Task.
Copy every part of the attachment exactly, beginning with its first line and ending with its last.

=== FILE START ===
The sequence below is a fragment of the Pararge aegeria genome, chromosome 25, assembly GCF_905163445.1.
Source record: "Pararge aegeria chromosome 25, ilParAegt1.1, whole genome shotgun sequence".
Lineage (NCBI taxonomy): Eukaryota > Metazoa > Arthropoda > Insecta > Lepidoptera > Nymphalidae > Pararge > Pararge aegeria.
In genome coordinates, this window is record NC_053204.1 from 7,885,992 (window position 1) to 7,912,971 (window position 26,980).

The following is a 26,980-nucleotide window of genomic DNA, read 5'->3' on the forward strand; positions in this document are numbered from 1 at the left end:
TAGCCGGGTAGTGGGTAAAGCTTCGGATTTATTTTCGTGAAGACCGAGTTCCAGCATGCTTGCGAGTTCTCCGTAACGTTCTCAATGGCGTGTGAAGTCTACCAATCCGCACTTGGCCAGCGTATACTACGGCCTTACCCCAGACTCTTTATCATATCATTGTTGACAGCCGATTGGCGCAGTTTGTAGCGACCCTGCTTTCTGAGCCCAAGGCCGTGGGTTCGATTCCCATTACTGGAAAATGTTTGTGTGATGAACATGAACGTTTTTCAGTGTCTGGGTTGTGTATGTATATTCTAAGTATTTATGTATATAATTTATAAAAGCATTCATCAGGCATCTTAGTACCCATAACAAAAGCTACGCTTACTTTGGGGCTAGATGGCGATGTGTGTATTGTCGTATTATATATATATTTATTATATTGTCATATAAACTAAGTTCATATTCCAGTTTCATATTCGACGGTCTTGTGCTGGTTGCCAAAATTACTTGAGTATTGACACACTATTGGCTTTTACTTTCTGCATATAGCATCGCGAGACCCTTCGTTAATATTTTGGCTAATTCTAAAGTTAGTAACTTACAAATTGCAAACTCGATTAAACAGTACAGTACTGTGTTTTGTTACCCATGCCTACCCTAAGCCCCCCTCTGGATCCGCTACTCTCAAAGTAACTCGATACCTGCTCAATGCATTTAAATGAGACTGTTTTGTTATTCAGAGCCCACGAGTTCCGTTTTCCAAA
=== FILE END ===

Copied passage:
The sequence below is a fragment of the Pararge aegeria genome, chromosome 25, assembly GCF_905163445.1.
Source record: "Pararge aegeria chromosome 25, ilParAegt1.1, whole genome shotgun sequence".
Lineage (NCBI taxonomy): Eukaryota > Metazoa > Arthropoda > Insecta > Lepidoptera > Nymphalidae > Pararge > Pararge aegeria.
In genome coordinates, this window is record NC_053204.1 from 7,885,992 (window position 1) to 7,912,971 (window position 26,980).

The following is a 26,980-nucleotide window of genomic DNA, read 5'->3' on the forward strand; positions in this document are numbered from 1 at the left end:
TAGCCGGGTAGTGGGTAAAGCTTCGGATTTATTTTCGTGAAGACCGAGTTCCAGCATGCTTGCGAGTTCTCCGTAACGTTCTCAATGGCGTGTGAAGTCTACCAATCCGCACTTGGCCAGCGTATACTACGGCCTTACCCCAGACTCTTTATCATATCATTGTTGACAGCCGATTGGCGCAGTTTGTAGCGACCCTGCTTTCTGAGCCCAAGGCCGTGGGTTCGATTCCCATTACTGGAAAATGTTTGTGTGATGAACATGAACGTTTTTCAGTGTCTGGGTTGTGTATGTATATTCTAAGTATTTATGTATATAATTTATAAAAGCATTCATCAGGCATCTTAGTACCCATAACAAAAGCTACGCTTACTTTGGGGCTAGATGGCGATGTGTGTATTGTCGTATTATATATATATTTATTATATTGTCATATAAACTAAGTTCATATTCCAGTTTCATATTCGACGGTCTTGTGCTGGTTGCCAAAATTACTTGAGTATTGACACACTATTGGCTTTTACTTTCTGCATATAGCATCGCGAGACCCTTCGTTAATATTTTGGCTAATTCTAAAGTTAGTAACTTACAAATTGCAAACTCGATTAAACAGTACAGTACTGTGTTTTGTTACCCATGCCTACCCTAAGCCCCCCTCTGGATCCGCTACTCTCAAAGTAACTCGATACCTGCTCAATGCATTTAAATGAGACTGTTTTGTTATTCAGAGCCCACGAGTTCCGTTTTCCAAA